Much of the rest of the article summarizes the research that shows cities and taxpayers tend not to come out ahead in these deals. So, this new policy might solve the problem?

Still, it wouldn’t stop cities from paying for stadiums. The last time Congress made public financing more onerous, in 1986, the result was a disaster: Cities jumped to meet the new, harsher terms, opening a three-decade stadium construction spree.

In other words, the policy might close the loophole for this particular financial instrument but there are other ways to make such deals. As I’ve said repeatedly, few politicians are willing to let the big team get away. Of course, the historical record suggests that everything does not necessarily fall apart when teams move. Many of the cities since the 1950s that saw teams move away later saw new teams take their place. Sports teams only have limited numbers of places they can move to make the kind of money they want; this is the reason Los Angeles looms so large right now in the NFL’s urban landscape because the next options are not very good.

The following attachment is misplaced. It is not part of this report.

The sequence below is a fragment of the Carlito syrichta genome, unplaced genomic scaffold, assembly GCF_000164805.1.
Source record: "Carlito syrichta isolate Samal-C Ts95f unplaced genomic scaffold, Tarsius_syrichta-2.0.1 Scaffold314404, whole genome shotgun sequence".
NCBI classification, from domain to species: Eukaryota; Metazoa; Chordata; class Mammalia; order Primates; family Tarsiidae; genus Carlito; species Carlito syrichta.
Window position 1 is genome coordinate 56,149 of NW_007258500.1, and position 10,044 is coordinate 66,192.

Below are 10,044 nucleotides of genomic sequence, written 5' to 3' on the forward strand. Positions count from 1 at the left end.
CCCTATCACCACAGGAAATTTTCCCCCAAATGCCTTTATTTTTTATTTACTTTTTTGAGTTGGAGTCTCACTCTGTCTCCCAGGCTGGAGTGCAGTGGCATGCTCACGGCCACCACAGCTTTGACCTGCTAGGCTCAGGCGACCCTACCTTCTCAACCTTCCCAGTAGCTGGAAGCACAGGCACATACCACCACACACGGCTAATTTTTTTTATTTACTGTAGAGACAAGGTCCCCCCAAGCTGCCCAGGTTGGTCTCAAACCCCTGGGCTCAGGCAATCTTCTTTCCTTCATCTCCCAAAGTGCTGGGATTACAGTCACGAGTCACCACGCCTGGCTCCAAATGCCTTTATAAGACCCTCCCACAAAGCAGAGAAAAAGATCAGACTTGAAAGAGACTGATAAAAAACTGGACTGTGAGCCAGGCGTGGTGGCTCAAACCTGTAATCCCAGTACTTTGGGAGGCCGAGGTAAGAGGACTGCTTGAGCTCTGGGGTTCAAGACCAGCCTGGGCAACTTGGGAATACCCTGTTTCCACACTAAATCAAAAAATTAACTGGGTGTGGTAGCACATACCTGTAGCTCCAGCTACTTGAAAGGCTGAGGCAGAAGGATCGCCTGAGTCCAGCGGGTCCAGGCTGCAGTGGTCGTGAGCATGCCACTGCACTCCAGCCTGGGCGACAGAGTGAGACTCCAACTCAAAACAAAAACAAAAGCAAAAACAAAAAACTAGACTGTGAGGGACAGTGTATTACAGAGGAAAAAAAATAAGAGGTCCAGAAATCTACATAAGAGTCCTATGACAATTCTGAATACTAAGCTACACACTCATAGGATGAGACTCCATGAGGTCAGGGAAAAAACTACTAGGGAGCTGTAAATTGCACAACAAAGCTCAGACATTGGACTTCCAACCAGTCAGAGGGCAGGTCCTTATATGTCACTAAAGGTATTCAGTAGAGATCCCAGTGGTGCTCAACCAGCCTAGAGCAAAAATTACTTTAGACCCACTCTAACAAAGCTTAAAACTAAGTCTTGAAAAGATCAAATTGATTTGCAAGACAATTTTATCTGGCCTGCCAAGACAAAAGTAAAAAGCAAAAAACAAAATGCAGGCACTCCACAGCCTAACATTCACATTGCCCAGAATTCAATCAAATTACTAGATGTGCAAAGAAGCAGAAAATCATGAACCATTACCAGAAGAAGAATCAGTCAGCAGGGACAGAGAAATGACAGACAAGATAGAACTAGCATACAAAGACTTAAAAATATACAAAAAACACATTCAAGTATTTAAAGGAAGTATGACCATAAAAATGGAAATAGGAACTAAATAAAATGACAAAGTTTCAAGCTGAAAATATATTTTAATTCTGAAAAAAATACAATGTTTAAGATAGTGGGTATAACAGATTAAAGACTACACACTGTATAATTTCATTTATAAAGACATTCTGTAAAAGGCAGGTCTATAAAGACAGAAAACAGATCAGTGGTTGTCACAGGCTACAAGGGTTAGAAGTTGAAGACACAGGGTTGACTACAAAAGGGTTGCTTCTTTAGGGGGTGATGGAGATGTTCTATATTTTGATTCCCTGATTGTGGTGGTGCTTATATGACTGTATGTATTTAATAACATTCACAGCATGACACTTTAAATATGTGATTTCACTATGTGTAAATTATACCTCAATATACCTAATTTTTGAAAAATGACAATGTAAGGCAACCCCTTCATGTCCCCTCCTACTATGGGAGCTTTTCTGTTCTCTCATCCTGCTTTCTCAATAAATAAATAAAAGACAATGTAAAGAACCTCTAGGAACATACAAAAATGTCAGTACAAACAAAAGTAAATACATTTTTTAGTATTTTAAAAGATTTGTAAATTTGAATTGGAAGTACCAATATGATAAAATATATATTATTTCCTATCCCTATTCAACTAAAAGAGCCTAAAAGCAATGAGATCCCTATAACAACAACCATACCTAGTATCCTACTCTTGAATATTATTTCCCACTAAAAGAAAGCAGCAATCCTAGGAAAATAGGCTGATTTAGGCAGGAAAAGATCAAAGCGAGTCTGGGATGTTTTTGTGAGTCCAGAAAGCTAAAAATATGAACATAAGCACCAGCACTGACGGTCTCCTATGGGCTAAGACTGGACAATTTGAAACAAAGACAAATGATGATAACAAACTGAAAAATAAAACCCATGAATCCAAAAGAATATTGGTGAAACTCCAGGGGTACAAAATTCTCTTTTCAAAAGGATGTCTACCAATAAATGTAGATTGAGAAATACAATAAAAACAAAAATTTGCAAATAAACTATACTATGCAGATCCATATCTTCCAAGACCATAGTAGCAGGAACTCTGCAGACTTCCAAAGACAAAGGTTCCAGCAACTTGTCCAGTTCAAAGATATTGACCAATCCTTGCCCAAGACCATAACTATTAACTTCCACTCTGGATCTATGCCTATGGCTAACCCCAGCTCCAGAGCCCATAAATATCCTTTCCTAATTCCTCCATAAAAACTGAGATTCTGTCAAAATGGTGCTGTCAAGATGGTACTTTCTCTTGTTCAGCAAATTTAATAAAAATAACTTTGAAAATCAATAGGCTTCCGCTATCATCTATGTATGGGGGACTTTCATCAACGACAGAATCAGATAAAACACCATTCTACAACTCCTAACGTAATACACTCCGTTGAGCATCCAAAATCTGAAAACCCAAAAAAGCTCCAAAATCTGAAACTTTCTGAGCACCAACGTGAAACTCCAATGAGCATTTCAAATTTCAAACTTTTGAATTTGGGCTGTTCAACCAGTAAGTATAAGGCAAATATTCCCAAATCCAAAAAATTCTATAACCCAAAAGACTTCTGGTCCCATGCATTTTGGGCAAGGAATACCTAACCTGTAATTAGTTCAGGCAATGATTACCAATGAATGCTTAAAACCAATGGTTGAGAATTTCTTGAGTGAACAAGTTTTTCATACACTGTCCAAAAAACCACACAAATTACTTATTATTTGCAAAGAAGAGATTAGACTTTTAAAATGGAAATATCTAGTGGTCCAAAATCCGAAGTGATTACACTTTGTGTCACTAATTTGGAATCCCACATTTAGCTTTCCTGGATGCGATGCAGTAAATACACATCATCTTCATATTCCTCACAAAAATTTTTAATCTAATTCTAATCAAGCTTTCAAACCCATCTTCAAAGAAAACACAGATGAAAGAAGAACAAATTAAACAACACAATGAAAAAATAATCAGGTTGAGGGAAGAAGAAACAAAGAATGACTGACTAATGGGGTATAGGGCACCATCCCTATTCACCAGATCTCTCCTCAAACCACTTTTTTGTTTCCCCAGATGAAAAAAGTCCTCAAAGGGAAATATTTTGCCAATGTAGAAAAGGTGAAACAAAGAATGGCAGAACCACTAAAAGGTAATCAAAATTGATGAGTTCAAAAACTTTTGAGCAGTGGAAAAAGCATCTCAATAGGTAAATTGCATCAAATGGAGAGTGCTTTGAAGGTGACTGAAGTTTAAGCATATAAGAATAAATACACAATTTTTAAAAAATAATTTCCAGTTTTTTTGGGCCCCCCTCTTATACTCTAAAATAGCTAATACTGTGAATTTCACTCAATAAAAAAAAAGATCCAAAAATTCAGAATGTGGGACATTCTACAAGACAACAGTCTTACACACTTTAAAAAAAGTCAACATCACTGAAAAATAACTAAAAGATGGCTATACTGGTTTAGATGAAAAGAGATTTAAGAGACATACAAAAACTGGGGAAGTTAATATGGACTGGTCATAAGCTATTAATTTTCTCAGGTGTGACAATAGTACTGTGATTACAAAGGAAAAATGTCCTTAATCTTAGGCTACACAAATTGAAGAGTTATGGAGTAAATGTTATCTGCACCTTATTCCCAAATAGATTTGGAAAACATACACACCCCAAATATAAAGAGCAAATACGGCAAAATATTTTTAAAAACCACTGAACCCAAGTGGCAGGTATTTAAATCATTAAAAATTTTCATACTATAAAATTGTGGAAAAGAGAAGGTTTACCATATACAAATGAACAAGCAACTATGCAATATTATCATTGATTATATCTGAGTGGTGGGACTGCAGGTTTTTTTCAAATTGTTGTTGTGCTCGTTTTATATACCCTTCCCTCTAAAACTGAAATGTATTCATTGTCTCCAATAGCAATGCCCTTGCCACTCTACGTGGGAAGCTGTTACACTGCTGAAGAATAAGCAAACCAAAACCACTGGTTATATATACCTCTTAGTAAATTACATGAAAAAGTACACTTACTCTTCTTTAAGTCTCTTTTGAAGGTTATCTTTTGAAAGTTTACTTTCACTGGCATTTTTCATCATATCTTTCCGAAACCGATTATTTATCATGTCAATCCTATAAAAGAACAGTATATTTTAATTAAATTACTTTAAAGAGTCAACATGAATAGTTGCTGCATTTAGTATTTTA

The bigger question may be whether cities and suburbs can stop themselves from making bad deals, even with federal policies that take away some of their options.

British soccer team not happy at serving as the site for college field trip on gender

One British sociology class plans to visit Millwall FC to examine how gender is performed. The club is not happy:

Varndean College in Brighton is offering AS-level sociology students the chance to watch Brighton and Hove Albion take on the “notorious” Millwall Football Club at their home team’s American Express Community Stadium…